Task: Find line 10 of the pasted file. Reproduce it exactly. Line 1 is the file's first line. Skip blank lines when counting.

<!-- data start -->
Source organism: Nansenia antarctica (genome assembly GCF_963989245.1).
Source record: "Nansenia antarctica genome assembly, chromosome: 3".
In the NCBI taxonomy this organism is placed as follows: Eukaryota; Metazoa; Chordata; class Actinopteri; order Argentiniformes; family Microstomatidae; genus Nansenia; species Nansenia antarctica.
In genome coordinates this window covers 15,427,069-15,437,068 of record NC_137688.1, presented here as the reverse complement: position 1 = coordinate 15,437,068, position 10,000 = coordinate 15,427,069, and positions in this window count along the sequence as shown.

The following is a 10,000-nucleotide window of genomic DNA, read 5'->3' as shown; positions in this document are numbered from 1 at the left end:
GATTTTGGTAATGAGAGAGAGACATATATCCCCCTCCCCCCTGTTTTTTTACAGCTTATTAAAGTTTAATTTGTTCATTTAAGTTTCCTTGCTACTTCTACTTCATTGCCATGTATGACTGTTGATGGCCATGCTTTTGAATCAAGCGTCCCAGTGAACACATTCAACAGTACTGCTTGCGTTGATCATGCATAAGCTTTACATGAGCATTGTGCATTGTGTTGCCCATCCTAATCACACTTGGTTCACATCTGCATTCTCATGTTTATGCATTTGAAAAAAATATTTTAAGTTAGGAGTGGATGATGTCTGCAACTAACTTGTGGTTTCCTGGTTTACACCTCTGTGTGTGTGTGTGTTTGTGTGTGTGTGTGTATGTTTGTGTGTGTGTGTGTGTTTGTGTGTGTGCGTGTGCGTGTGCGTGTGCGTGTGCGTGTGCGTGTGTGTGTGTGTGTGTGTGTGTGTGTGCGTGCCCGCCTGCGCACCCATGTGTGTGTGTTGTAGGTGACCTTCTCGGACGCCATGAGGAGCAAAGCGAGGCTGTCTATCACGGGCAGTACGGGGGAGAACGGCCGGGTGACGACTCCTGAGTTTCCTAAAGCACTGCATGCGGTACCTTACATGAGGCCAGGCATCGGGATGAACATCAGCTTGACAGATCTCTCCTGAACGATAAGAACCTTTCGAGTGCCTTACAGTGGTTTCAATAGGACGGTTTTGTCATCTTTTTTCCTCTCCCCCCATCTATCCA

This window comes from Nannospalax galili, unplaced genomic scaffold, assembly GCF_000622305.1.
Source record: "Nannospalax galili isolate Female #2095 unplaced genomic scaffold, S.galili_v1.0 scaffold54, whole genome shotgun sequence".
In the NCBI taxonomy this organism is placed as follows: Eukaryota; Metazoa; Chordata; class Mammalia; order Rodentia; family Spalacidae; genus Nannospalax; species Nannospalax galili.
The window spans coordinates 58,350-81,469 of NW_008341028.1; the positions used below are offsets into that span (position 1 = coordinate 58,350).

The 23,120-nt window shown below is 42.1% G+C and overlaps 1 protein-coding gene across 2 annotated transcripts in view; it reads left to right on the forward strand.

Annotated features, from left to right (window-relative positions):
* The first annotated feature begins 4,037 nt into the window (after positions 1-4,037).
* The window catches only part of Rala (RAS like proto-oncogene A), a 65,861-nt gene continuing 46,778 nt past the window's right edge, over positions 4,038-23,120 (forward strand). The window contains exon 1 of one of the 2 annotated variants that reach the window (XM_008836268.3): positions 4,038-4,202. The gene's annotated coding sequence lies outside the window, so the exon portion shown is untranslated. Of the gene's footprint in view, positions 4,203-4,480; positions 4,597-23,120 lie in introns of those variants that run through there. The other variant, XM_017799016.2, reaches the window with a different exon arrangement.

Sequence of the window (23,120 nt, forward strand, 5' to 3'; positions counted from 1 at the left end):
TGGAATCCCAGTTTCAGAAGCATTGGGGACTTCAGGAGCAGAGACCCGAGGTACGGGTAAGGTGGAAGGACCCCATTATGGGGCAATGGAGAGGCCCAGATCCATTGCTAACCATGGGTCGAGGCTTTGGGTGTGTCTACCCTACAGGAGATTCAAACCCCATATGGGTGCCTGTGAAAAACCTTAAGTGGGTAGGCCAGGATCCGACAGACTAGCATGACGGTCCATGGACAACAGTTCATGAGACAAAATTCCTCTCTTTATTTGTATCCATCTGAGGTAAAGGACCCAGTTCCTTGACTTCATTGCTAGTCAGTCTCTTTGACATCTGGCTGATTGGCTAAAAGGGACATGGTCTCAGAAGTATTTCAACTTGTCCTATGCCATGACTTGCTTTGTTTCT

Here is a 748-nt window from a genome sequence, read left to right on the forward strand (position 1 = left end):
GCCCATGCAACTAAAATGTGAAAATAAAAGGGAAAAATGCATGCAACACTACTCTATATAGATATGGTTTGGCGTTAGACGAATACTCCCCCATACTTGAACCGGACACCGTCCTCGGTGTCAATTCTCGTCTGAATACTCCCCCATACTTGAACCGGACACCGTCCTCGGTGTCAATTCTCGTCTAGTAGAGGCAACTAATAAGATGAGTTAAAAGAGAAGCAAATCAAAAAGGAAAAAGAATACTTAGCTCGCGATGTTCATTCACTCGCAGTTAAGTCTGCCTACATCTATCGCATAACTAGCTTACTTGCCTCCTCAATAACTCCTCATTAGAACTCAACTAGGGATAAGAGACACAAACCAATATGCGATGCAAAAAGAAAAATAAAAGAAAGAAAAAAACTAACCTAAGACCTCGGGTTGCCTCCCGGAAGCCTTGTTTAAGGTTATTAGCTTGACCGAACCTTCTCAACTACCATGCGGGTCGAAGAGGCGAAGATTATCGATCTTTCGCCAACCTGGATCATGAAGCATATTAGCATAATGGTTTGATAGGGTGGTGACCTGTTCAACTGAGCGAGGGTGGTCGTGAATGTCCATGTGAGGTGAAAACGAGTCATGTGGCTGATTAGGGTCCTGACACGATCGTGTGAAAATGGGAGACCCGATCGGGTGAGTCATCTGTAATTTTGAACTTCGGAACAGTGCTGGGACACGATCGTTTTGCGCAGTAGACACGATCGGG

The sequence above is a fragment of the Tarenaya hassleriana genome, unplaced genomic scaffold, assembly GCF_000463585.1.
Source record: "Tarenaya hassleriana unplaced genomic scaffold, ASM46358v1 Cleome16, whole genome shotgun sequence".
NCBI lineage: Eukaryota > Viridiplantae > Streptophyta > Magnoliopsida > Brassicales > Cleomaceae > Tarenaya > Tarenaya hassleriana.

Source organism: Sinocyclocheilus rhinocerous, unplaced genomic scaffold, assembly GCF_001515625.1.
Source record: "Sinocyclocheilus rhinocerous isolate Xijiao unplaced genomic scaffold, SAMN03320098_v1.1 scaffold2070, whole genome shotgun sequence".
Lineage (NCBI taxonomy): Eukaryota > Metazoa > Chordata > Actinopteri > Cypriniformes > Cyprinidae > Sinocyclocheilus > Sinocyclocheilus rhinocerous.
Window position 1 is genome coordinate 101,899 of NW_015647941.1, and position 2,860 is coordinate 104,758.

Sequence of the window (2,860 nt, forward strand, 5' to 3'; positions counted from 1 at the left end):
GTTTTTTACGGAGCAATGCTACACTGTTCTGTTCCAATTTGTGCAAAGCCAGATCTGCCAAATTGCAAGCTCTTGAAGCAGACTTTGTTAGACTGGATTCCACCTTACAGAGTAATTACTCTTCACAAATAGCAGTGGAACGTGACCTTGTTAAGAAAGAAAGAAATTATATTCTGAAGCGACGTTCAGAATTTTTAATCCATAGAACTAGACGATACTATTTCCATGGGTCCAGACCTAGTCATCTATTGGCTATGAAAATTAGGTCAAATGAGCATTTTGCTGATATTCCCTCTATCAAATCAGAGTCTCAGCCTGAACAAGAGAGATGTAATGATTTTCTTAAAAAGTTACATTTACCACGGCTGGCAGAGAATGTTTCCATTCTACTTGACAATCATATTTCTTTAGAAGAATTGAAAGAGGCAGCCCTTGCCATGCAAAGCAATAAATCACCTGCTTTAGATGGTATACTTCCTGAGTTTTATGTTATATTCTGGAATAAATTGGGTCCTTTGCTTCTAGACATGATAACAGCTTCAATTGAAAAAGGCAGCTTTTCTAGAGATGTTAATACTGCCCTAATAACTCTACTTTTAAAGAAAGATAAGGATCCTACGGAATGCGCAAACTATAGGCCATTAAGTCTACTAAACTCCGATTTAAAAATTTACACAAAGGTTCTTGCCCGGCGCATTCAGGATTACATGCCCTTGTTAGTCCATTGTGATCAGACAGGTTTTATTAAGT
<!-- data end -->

The window spans coordinates 58,350-81,469 of NW_008341028.1; the positions used below are offsets into that span (position 1 = coordinate 58,350).